FENNELLY REPORT HIGHLIGHTS SYSTEMIC FAILINGS OF GARDA MANAGEMENT
Commenting on the publication of the Fennelly Report from the Commission of Investigation (Certain Matters relative to An Garda Síochána and other persons), Labour Party Leader and spokesperson on Justice, Brendan Howlin said:
“The state of affairs revealed in the Fennelly Report highlights in the most breath-taking way the chronically dysfunctional state of Garda management.
“According to the narrative of events accepted by Judge Fennelly, telecommunications equipment was wrongfully deployed in Garda stations throughout the State simply and solely due to a misunderstanding of the technical jargon by a single chief superintendent back in 1996. (5.1.29 on, page 36 of report)
“There was no policy or rationale for the illegal use of the system. In fact, there was never any policy at all.
“Furthermore, no one at senior level in the following decades knew that the system was in place, what it was for and how it was being used – even though they negotiated funding and procurement to have it upgraded twice.
“Apart from this individual and collective ignorance, Judge Fennelly’s key finding is that the installation and operation of this system was not authorised by common law or statute law, was a breach of the Constitution and constitutional rights, breached the European Convention on Human Rights and also breached EU law and the EU Charter. (9.38 on, page 80 of report)
“That there was, for decades, a scheme for surreptitiously recording telephone calls in Garda stations, without any official authorisation or legislative underpinning amounts, in anyone’s language, to a wholesale violation of the law – and it was quite properly a matter of utmost concern to the previous Government when it was discovered.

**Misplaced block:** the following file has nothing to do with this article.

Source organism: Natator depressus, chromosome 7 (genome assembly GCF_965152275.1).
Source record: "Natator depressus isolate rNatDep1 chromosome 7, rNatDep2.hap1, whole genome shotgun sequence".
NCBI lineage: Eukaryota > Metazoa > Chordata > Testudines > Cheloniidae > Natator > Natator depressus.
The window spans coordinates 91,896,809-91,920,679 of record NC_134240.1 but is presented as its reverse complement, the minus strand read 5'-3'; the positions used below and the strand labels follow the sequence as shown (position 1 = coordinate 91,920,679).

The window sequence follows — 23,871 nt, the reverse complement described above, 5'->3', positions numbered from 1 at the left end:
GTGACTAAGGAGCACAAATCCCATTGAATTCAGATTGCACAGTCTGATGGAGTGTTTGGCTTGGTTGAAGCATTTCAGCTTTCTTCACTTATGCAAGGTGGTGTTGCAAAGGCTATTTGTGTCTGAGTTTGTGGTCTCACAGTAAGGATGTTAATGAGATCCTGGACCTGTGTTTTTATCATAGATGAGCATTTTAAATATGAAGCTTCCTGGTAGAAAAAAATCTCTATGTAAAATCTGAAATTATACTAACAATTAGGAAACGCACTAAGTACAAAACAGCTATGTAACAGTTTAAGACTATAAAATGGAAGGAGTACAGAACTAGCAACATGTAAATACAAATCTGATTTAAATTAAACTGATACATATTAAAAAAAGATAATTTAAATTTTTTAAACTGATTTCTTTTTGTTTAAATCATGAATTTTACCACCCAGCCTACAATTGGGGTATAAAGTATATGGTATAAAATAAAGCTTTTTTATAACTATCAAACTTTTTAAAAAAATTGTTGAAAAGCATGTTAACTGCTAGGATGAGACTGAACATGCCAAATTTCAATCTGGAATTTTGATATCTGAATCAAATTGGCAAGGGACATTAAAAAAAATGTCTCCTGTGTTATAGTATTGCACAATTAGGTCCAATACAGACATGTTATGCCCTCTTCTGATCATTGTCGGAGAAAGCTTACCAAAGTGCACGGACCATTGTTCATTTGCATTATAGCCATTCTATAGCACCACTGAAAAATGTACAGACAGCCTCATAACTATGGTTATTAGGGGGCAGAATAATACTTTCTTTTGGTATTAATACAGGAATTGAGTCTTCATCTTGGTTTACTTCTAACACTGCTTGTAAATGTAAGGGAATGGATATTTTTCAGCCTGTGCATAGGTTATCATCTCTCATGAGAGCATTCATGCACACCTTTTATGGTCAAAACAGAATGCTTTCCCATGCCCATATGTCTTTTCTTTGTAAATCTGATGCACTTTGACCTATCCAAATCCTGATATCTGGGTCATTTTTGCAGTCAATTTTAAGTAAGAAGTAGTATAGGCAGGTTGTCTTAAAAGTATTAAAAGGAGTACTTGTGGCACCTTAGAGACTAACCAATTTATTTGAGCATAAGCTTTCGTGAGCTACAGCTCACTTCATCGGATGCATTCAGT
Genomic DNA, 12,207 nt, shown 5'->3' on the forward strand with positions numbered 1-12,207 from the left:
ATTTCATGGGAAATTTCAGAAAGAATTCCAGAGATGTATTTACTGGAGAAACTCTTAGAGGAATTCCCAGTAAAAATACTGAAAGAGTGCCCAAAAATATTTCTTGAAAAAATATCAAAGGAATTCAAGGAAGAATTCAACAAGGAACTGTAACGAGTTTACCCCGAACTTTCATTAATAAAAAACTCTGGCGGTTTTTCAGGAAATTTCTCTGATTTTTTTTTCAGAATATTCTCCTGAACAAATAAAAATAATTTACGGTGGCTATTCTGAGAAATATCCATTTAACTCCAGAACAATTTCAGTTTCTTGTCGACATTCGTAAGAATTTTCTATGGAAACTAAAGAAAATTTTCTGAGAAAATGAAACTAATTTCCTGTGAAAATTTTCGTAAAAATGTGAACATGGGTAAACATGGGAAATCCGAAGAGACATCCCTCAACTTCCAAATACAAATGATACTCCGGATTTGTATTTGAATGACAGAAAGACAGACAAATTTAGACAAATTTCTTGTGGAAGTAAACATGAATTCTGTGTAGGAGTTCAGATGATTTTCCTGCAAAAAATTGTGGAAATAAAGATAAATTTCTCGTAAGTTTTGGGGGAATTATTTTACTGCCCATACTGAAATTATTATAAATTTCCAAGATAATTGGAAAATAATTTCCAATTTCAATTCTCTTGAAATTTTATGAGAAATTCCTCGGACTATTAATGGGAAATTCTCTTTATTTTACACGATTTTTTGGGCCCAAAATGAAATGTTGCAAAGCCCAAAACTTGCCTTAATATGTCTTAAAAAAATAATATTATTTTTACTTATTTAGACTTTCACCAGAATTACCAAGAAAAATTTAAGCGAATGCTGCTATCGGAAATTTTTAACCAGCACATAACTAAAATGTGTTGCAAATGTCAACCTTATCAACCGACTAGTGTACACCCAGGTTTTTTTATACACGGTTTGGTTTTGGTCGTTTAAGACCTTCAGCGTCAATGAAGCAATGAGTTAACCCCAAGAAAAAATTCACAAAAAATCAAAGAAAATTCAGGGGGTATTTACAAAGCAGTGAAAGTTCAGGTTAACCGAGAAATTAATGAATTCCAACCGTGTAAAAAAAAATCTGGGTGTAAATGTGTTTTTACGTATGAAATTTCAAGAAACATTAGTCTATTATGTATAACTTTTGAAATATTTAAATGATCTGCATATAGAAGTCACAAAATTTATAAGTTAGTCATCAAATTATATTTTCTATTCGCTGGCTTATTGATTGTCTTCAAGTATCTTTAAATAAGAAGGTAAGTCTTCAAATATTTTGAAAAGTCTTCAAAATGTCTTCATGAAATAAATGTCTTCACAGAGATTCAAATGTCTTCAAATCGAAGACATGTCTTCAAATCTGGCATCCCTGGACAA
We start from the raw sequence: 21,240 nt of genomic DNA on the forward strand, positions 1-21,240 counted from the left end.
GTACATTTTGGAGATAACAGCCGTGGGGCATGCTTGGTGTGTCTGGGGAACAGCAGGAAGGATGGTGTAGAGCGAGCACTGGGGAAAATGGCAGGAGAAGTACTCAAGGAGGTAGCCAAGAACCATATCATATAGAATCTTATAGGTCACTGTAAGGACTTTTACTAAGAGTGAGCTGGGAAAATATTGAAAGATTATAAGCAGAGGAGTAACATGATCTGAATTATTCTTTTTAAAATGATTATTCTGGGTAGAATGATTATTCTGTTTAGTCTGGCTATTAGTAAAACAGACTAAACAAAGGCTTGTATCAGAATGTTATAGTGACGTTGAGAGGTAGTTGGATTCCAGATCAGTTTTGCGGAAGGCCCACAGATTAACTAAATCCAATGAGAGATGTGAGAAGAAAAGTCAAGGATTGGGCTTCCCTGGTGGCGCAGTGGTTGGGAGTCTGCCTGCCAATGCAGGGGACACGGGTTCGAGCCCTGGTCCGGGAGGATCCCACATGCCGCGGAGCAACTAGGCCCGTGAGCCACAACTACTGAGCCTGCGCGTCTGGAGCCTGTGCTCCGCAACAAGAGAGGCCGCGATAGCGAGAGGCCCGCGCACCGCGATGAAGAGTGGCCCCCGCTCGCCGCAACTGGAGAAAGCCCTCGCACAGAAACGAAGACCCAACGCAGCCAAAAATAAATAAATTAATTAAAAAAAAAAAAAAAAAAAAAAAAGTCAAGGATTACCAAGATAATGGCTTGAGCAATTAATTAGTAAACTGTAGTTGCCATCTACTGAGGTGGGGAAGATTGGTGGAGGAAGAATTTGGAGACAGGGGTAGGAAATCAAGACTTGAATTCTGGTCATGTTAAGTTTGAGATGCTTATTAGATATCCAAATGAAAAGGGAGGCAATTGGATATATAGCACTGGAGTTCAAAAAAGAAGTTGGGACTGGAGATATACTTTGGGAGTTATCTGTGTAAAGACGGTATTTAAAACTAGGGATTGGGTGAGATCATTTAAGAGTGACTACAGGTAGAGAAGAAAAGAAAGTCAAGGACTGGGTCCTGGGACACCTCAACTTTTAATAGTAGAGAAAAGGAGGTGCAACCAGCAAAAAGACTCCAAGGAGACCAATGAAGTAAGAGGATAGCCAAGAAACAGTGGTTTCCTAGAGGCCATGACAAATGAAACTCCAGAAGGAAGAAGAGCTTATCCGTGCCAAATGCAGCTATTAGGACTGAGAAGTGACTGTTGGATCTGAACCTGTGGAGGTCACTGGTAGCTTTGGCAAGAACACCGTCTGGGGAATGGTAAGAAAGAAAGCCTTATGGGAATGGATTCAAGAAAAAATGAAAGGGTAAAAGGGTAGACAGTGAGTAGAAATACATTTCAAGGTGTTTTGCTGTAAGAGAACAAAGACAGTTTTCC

“That this could have been in place for decades under the noses of Garda management is quite simply bizarre. The quite incredible finding is that at operational level the Garda Síochána somehow managed to maintain and operate a legally unsanctioned and unconstitutional recording system, unbeknownst not only to the Minister of the day but also to their own Commissioner and senior management.
“That points to a profound failure of governance, both within the Gardaí and in the parent Department.
“The previous Government was quite right to raise concerns not just about the legality of the system but about its initiation and authorisation, management and use and the level of knowledge about its existence at Garda, Departmental and Ministerial level.
“Judge Fennelly’s findings do not set our minds at rest. On the one hand, he finds no evidence of improper use. On the other hand, he seems to conclude that not only was there no improper motivation but there was no thought out policy or purpose at all.
“So what was the system all about? And why was it replaced twice? Nobody knows – least of all Garda management. In fact, the report publishes figures showing that news of the system and its use had reached almost 32% of current members of Garda rank, most current and former Divisional Chief Superintendents but just one of 14 former Regional Assistant Commissioners and exactly 0% of Commissioners and Deputy Commissioners. (7.8 on, page 49; and 7.7.9, page 346 onwards)
“Given that all members enter the Force at the rank of Garda, it is odd that nobody at the most senior level had knowledge of these matters.
“This whole sorry saga reinforces my conviction that the systems and structures of Garda management are not fit for purpose and can no longer command the confidence of the public or their representatives.”